re: shaded ponds for cooling houses
4 aug 1998
t. postel wrote:
>"mike hardy" wrote:
>>...what am i missing?
>well, assuming we're still refering to the post by email@example.com on
>20 jul 1998....
hey, that's me...
>first the numbers in the original post were off, the amount of evaporation he
>expected (35 lbs per hour) is about 10 time too high for an 8 x 16 foot pond.
it depends on more than the pond size, no? those numbers seemed reasonable
for the average nighttime july temperature and humidity and windspeed and
air pressure in abilene, texas. i wonder where you get your numbers...
>but here, i'll assume the same pond water temp. about 77 deg f.
>you want to extract heat from your house. what temperature do you want
>the air in your house to be?
80 f sounds good.
>since the pond is 77 f. your house can't be any cooler than that.
not much, without some extra stuff, like a dessicant system or heat pump.
>the heat influx to your house, (in the summer - hot outside air,
>sunshine, cooking, lights, etc) is probably about 40,000 to 60,000 btu/hr.
wouldn't that depend on where the house is? (picky, picky.) and other stuff
like how big it is and how much insulation it has and how air-leaky it is
and which way it faces and how the windows are shaded?
>that is the size of a/c unit you would need.
i guess you'd need a bigger pond, in that case.
>let's say you could stand having the house 80 f.
ok. you might care about the humidity too. drip, drip, drip...
>lets assume that a heat exchanger can take 81.5 f air from the house,
>cool it to 78.5 f. and at the same time 77 f. water is warmed to 80 f.
ok. (if we can cool air to 78.5 f with 80 f water.)
>you will need to move 1600 gph of water, no problem for a 1/3 hp pump.
or maybe less, with big pipes and no change in water level, but that's a
lot of flow. suppose we warm water from 77 to 83 f, whilst cooling house
air from about 83 to 77? or use a larger pond (ponds are pretty and cheap)
and warm water from 75 to 85. we might flood a 1,000ft^2 pond or flat roof
with 2" of water at night and drain it back at dawn into 24 55 gallon drums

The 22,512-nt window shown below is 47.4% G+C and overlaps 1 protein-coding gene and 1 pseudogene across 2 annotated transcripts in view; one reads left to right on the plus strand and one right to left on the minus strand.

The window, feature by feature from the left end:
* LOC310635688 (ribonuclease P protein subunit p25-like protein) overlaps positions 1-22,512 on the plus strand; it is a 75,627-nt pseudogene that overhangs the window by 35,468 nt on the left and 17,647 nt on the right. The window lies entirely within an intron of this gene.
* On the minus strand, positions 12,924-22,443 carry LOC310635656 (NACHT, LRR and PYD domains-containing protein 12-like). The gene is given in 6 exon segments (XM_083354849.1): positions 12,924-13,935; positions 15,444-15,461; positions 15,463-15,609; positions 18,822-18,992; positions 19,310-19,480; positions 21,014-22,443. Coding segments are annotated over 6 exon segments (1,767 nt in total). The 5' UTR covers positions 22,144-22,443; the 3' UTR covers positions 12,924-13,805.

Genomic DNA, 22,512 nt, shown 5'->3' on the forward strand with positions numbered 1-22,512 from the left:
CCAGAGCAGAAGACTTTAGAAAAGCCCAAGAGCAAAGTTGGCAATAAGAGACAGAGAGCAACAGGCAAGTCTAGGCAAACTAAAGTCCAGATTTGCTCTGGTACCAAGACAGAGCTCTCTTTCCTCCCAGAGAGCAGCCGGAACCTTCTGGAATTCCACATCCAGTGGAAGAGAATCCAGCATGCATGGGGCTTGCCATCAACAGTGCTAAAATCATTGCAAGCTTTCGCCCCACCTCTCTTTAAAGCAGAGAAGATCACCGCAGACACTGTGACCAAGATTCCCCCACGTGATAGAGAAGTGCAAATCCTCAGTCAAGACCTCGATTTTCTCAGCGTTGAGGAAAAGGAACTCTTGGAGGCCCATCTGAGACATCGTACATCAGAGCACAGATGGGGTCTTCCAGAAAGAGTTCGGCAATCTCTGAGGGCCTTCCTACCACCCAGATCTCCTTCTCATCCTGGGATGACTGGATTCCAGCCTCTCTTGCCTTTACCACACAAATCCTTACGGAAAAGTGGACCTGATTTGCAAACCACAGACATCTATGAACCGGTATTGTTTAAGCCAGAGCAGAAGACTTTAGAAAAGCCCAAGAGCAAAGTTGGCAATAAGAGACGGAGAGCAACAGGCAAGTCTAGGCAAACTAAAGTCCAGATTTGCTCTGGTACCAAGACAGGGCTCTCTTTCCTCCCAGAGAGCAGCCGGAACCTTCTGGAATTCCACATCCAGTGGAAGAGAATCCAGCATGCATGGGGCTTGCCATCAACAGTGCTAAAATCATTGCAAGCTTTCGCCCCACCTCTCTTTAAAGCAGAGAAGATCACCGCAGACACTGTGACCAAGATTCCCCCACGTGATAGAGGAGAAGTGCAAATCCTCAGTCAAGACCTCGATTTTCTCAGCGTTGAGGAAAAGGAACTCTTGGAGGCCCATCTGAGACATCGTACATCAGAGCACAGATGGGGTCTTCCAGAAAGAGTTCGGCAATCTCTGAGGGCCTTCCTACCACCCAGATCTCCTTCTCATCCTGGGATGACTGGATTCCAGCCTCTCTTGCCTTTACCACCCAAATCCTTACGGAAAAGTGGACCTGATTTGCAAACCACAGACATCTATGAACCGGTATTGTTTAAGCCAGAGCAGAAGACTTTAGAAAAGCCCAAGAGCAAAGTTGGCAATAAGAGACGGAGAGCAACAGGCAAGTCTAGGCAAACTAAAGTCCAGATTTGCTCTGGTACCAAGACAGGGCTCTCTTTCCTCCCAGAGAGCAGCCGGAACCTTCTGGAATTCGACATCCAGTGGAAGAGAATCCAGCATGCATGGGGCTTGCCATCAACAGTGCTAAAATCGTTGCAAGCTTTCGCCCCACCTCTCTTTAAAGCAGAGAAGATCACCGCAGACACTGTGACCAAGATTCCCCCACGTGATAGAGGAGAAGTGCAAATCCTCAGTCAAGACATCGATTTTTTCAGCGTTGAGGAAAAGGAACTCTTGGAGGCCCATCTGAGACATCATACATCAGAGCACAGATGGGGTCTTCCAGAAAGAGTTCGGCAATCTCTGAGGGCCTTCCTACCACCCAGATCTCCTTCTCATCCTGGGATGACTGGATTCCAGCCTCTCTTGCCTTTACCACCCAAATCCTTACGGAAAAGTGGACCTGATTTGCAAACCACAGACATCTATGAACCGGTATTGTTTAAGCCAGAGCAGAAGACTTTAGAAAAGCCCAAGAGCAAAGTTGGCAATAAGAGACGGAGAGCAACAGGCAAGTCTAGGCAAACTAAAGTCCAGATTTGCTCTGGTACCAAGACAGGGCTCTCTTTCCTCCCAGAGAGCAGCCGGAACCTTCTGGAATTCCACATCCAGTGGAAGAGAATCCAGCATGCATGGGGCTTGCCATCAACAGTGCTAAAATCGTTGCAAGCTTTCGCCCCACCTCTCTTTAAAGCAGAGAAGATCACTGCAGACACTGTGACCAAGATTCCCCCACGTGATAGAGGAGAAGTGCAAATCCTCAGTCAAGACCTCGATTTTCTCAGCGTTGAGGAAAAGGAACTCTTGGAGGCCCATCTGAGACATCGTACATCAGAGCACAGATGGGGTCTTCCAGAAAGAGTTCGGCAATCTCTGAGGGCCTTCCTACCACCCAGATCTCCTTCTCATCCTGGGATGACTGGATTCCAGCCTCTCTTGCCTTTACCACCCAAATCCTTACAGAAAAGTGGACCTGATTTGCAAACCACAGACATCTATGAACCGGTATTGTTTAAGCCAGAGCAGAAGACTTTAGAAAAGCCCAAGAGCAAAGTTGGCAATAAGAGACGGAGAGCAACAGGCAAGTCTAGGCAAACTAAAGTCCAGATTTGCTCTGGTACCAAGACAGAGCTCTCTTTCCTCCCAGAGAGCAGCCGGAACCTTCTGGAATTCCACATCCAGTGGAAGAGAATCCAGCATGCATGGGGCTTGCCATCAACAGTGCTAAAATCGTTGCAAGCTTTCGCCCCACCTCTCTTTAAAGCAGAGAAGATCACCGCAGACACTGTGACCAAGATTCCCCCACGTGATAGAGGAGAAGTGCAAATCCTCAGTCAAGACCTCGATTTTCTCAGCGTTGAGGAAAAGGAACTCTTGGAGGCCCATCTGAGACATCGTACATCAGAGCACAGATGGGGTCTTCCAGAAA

with 600 ft^2 of surface in a 6x8' closet inside the house, and vice-versa
in wintertime, with a greenhouse over the pond.
>now how much air do you need to move? air weighs about 0.076 lbs per cu ft.
>its specific heat is 0.241 btu/lb/deg f at constant pressure. so you need
>12,000 cu ft/min of air flow.
i guess you are figuring 12k x 0.076 x 0.241 x 3 f x 60 = 40k btu/h.
how about 4k x 0.076 x 0.241 x 9 f x 60 = 40k btu/h?
>if the heat exchanger has a low pressure drop (less than 0.5 in sp),
>the air blower requires a motor with about 5 hp capacity.
or, we might use a few fan coil units, like magicaire's (940) 767-8333
$150 all-copper 2'x2' shw 2347 duct heat exchanger, which transfers 45k
btu/h between 125 f water and 68 f air at 1400 cfm with a 0.1" h20 drop.
we might hang 4 of these under one of grainger's $110 86 watt 4c853 48"
21k cfm ceiling fans. hmmm. i guess that won't cool 85 f air to 75 f with
75->85 f water. we could use 8 of them, in some sort of counterflow series/
parallel arrangement... what sort of heat exchanger did you have in mind?
>that is about the same power as the compressor and air blower (combined)
>for a conventional a/c. a slightly larger a/c unit will cool your house
>to 75 f, which the pond could never do.
there must be a better way.
>if, however, you have a large cold lake or river near your house or access to
>cold well water then you could use a much smaller fan.
a house with lots of cold well water might not need ac.
>if you have a cheap source of durable pipe, you could use your ceiling, walls
>and floor as the heat exchanger, and not have any fan.
i used to work at a place (moore products, home of fine pneumatic controls
and well-aged management) with fin-tube pipe in the ceiling. sometimes,